Mid February is traditionally when our waters reach their lowest temps, then begin to rebound for spring. This is the end of the “seasonal lag” where we get our coldest temperatures in North America.
Lately, the water in the Cooper River has been as low as 47F (surface temps). I fished on Wednesday 2/17 with my high school friend Scott who comes down to SC a couple times a year. A couple years ago he struggled with the basics of artificial lure fishing: feeling the bite, managing line, even simply casting. But now, I’m telling you, he is a legit fisherman. I was watching where he was choosing to place a cast, and he was spot on. By this, I mean he was choosing to cast to points, rips, current breaks, etc. It’s pretty cool to witness his evolution.
But, I digress…So the day started out pretty darn good. Scott caught an upper slot red on his first cast of the day!
On that subject, if you don’t know Ralph – that is a superstition of his. He will always make his first cast to deep water then reel it in fast…. I don’t share that superstition but I’m sure he comes by it honestly and/or there is a story behind it….
If you have read my prior posts on cold water fishing, this day completely reinforced them. The fish wanted a pretty slow presentation, and we found them either not at all, or stacked up on deep structure.
Its always most productive, if you have two or more people fishing on the same boat, to throw different colors and profiles at the same time. By keeping this up, and changing periodically, you can pretty easily find out what is the “hot” thing for the day. Recently we have noticed that white colors have been working in the sort of chocolate-colored water with a little bit of clearness to it that we are finding in the creeks lately. We fished an SSWA tournament last Saturday in brutal cold and windy conditions when we made that discovery. I was lucky to land a nice 2.5 lb trout on a white lure – our first bite of the day. We did well on white colors the rest of that day. So, I started out throwing Pearl white Z-Man MinnowZ on a gold Trout Eye jig and Scott chose to use a Gulp 5″ jerk shad in Smelt color. We fished a long bank and found two distinct locations where redfish were holding. Each spot yielded about 15 fish all within an area about 20 ft square. Interestingly, the first spot held fish that were all in two very distinct and consistent sizes. 22″ and 15.5″, with most of them 22″. No, I’m not going to tell you tourney fishermen where that was 🙂 The second spot, all the fish were right at 26″. These fish were a lot of fun. We had a few doubles and the fish were surprisingly fired up and willing to fight.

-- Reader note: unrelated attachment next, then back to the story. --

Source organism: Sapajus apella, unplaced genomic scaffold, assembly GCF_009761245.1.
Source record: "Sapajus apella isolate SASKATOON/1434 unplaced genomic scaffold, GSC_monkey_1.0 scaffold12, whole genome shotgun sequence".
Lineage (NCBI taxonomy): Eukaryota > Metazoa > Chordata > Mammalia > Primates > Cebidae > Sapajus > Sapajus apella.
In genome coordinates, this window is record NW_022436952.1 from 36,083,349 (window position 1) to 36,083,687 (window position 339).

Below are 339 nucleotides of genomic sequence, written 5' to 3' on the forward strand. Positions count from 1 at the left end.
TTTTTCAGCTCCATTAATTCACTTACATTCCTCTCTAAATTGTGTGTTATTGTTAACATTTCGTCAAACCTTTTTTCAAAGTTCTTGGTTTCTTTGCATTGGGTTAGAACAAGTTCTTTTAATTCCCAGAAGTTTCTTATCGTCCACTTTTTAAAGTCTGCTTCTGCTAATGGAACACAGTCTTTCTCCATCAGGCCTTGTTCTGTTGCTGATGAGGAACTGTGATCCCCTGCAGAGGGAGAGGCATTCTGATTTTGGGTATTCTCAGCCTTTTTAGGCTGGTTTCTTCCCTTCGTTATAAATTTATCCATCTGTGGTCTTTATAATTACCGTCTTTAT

So, as I said in prior posts, work these areas thoroughly, and when you find the reds, you will often find a pile of them.
Later we moved up some creeks and found a few decent trout, 8 to be exact, with the smallest one about 7″ and the largest 18″. The range of sizes was encouraging since many year-classes were represented in the creek. This winter will have almost no trout die-off due to cold water it seems. The bite was in the deep middle of bends in the creek and was barely perceptible, just a slight resistance. The trout were caught on 3.75″ StreakZ in Opening Night color (ie. white).
Scott and I had one of our best days of catching, and made a few new memories. I know he will be looking forward to his next visit!